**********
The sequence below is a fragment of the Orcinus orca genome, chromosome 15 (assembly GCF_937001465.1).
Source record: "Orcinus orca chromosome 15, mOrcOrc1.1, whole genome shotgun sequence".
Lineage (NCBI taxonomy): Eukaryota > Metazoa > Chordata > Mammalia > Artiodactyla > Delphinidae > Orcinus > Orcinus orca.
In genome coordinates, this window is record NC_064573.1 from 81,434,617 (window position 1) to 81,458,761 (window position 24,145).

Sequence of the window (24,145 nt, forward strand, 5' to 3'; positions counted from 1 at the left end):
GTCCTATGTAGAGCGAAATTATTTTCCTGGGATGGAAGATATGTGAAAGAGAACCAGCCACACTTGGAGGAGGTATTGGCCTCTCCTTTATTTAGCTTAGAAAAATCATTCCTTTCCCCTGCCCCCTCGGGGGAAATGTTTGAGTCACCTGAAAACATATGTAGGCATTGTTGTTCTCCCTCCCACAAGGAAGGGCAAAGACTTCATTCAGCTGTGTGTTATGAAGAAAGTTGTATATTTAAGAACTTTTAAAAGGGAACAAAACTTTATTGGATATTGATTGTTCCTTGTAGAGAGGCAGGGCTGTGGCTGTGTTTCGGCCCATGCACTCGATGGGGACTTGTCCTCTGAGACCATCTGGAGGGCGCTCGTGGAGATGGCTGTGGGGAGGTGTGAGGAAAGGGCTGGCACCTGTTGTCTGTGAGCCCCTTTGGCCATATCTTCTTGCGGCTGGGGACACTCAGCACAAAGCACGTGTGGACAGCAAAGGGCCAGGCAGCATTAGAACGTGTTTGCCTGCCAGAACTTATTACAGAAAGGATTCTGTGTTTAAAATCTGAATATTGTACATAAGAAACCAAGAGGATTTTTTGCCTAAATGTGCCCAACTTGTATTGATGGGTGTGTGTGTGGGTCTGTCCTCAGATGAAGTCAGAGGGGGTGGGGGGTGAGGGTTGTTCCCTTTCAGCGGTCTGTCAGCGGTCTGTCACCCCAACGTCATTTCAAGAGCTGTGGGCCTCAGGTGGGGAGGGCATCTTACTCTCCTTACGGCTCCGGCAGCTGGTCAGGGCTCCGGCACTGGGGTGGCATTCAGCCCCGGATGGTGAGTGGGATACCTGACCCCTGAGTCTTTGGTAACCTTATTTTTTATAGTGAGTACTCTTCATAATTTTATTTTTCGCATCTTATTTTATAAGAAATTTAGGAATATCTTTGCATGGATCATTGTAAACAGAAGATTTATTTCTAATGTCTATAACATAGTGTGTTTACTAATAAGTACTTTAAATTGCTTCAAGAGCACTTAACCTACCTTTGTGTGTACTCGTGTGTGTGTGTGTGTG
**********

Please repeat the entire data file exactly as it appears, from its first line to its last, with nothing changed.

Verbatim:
The sequence below is a fragment of the Orcinus orca genome, chromosome 15 (assembly GCF_937001465.1).
Source record: "Orcinus orca chromosome 15, mOrcOrc1.1, whole genome shotgun sequence".
Lineage (NCBI taxonomy): Eukaryota > Metazoa > Chordata > Mammalia > Artiodactyla > Delphinidae > Orcinus > Orcinus orca.
In genome coordinates, this window is record NC_064573.1 from 81,434,617 (window position 1) to 81,458,761 (window position 24,145).

Sequence of the window (24,145 nt, forward strand, 5' to 3'; positions counted from 1 at the left end):
GTCCTATGTAGAGCGAAATTATTTTCCTGGGATGGAAGATATGTGAAAGAGAACCAGCCACACTTGGAGGAGGTATTGGCCTCTCCTTTATTTAGCTTAGAAAAATCATTCCTTTCCCCTGCCCCCTCGGGGGAAATGTTTGAGTCACCTGAAAACATATGTAGGCATTGTTGTTCTCCCTCCCACAAGGAAGGGCAAAGACTTCATTCAGCTGTGTGTTATGAAGAAAGTTGTATATTTAAGAACTTTTAAAAGGGAACAAAACTTTATTGGATATTGATTGTTCCTTGTAGAGAGGCAGGGCTGTGGCTGTGTTTCGGCCCATGCACTCGATGGGGACTTGTCCTCTGAGACCATCTGGAGGGCGCTCGTGGAGATGGCTGTGGGGAGGTGTGAGGAAAGGGCTGGCACCTGTTGTCTGTGAGCCCCTTTGGCCATATCTTCTTGCGGCTGGGGACACTCAGCACAAAGCACGTGTGGACAGCAAAGGGCCAGGCAGCATTAGAACGTGTTTGCCTGCCAGAACTTATTACAGAAAGGATTCTGTGTTTAAAATCTGAATATTGTACATAAGAAACCAAGAGGATTTTTTGCCTAAATGTGCCCAACTTGTATTGATGGGTGTGTGTGTGGGTCTGTCCTCAGATGAAGTCAGAGGGGGTGGGGGGTGAGGGTTGTTCCCTTTCAGCGGTCTGTCAGCGGTCTGTCACCCCAACGTCATTTCAAGAGCTGTGGGCCTCAGGTGGGGAGGGCATCTTACTCTCCTTACGGCTCCGGCAGCTGGTCAGGGCTCCGGCACTGGGGTGGCATTCAGCCCCGGATGGTGAGTGGGATACCTGACCCCTGAGTCTTTGGTAACCTTATTTTTTATAGTGAGTACTCTTCATAATTTTATTTTTCGCATCTTATTTTATAAGAAATTTAGGAATATCTTTGCATGGATCATTGTAAACAGAAGATTTATTTCTAATGTCTATAACATAGTGTGTTTACTAATAAGTACTTTAAATTGCTTCAAGAGCACTTAACCTACCTTTGTGTGTACTCGTGTGTGTGTGTGTGTG